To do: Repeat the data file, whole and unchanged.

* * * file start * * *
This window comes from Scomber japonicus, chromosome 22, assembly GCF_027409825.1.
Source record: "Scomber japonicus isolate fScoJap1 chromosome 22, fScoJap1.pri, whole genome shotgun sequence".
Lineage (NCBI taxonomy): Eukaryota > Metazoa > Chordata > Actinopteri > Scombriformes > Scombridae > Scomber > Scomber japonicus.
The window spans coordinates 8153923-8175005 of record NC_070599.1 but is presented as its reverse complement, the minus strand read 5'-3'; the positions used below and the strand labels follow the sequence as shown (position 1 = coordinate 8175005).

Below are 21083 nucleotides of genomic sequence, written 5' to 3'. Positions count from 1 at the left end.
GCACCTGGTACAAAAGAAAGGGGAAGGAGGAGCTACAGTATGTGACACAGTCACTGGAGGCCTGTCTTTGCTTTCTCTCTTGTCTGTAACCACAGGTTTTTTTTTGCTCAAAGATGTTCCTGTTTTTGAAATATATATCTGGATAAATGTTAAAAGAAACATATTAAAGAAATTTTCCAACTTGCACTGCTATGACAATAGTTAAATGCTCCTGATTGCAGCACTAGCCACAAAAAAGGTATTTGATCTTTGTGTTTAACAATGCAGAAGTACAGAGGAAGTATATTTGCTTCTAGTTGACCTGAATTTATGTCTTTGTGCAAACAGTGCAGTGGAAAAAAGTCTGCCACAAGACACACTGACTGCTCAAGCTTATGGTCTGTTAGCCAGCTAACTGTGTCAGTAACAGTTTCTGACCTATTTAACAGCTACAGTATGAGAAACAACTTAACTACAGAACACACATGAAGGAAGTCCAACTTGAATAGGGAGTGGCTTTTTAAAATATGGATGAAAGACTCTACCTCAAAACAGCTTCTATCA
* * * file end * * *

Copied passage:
This window comes from Scomber japonicus, chromosome 22, assembly GCF_027409825.1.
Source record: "Scomber japonicus isolate fScoJap1 chromosome 22, fScoJap1.pri, whole genome shotgun sequence".
Lineage (NCBI taxonomy): Eukaryota > Metazoa > Chordata > Actinopteri > Scombriformes > Scombridae > Scomber > Scomber japonicus.
The window spans coordinates 8153923-8175005 of record NC_070599.1 but is presented as its reverse complement, the minus strand read 5'-3'; the positions used below and the strand labels follow the sequence as shown (position 1 = coordinate 8175005).

Below are 21083 nucleotides of genomic sequence, written 5' to 3'. Positions count from 1 at the left end.
GCACCTGGTACAAAAGAAAGGGGAAGGAGGAGCTACAGTATGTGACACAGTCACTGGAGGCCTGTCTTTGCTTTCTCTCTTGTCTGTAACCACAGGTTTTTTTTTGCTCAAAGATGTTCCTGTTTTTGAAATATATATCTGGATAAATGTTAAAAGAAACATATTAAAGAAATTTTCCAACTTGCACTGCTATGACAATAGTTAAATGCTCCTGATTGCAGCACTAGCCACAAAAAAGGTATTTGATCTTTGTGTTTAACAATGCAGAAGTACAGAGGAAGTATATTTGCTTCTAGTTGACCTGAATTTATGTCTTTGTGCAAACAGTGCAGTGGAAAAAAGTCTGCCACAAGACACACTGACTGCTCAAGCTTATGGTCTGTTAGCCAGCTAACTGTGTCAGTAACAGTTTCTGACCTATTTAACAGCTACAGTATGAGAAACAACTTAACTACAGAACACACATGAAGGAAGTCCAACTTGAATAGGGAGTGGCTTTTTAAAATATGGATGAAAGACTCTACCTCAAAACAGCTTCTATCA